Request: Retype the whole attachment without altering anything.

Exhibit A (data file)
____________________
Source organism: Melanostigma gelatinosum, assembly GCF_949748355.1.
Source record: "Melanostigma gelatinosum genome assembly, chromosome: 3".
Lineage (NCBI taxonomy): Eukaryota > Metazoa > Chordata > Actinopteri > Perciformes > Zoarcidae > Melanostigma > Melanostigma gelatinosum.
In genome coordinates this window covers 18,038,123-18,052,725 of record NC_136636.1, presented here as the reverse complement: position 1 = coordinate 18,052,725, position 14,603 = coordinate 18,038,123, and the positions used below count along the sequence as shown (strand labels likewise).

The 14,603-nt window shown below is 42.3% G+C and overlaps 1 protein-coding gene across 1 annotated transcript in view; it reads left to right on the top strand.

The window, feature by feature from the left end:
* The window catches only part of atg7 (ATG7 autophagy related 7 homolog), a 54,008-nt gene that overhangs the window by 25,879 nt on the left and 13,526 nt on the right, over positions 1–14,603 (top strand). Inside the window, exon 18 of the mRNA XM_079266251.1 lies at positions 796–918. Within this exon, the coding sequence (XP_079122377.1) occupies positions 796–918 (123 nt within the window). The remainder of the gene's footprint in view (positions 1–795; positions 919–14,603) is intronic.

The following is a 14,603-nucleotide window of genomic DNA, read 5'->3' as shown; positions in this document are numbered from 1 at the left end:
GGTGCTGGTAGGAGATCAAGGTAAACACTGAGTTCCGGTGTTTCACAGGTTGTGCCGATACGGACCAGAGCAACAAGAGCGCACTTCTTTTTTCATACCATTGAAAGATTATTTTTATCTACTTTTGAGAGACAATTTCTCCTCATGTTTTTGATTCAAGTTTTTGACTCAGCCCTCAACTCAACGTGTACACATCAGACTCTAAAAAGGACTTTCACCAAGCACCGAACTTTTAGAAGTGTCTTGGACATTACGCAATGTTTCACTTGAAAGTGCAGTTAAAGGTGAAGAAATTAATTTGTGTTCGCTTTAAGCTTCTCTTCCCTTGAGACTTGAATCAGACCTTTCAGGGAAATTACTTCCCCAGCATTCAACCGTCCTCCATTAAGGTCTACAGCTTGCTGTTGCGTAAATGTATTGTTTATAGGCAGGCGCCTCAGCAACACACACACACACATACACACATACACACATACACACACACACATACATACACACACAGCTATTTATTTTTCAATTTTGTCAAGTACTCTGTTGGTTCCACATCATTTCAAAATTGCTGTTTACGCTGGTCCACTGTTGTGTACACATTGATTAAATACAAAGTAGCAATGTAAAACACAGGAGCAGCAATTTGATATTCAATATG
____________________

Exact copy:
Source organism: Melanostigma gelatinosum, assembly GCF_949748355.1.
Source record: "Melanostigma gelatinosum genome assembly, chromosome: 3".
Lineage (NCBI taxonomy): Eukaryota > Metazoa > Chordata > Actinopteri > Perciformes > Zoarcidae > Melanostigma > Melanostigma gelatinosum.
In genome coordinates this window covers 18,038,123-18,052,725 of record NC_136636.1, presented here as the reverse complement: position 1 = coordinate 18,052,725, position 14,603 = coordinate 18,038,123, and the positions used below count along the sequence as shown (strand labels likewise).

The 14,603-nt window shown below is 42.3% G+C and overlaps 1 protein-coding gene across 1 annotated transcript in view; it reads left to right on the top strand.

The window, feature by feature from the left end:
* The window catches only part of atg7 (ATG7 autophagy related 7 homolog), a 54,008-nt gene that overhangs the window by 25,879 nt on the left and 13,526 nt on the right, over positions 1–14,603 (top strand). Inside the window, exon 18 of the mRNA XM_079266251.1 lies at positions 796–918. Within this exon, the coding sequence (XP_079122377.1) occupies positions 796–918 (123 nt within the window). The remainder of the gene's footprint in view (positions 1–795; positions 919–14,603) is intronic.

The following is a 14,603-nucleotide window of genomic DNA, read 5'->3' as shown; positions in this document are numbered from 1 at the left end:
GGTGCTGGTAGGAGATCAAGGTAAACACTGAGTTCCGGTGTTTCACAGGTTGTGCCGATACGGACCAGAGCAACAAGAGCGCACTTCTTTTTTCATACCATTGAAAGATTATTTTTATCTACTTTTGAGAGACAATTTCTCCTCATGTTTTTGATTCAAGTTTTTGACTCAGCCCTCAACTCAACGTGTACACATCAGACTCTAAAAAGGACTTTCACCAAGCACCGAACTTTTAGAAGTGTCTTGGACATTACGCAATGTTTCACTTGAAAGTGCAGTTAAAGGTGAAGAAATTAATTTGTGTTCGCTTTAAGCTTCTCTTCCCTTGAGACTTGAATCAGACCTTTCAGGGAAATTACTTCCCCAGCATTCAACCGTCCTCCATTAAGGTCTACAGCTTGCTGTTGCGTAAATGTATTGTTTATAGGCAGGCGCCTCAGCAACACACACACACACATACACACATACACACATACACACACACACATACATACACACACAGCTATTTATTTTTCAATTTTGTCAAGTACTCTGTTGGTTCCACATCATTTCAAAATTGCTGTTTACGCTGGTCCACTGTTGTGTACACATTGATTAAATACAAAGTAGCAATGTAAAACACAGGAGCAGCAATTTGATATTCAATATG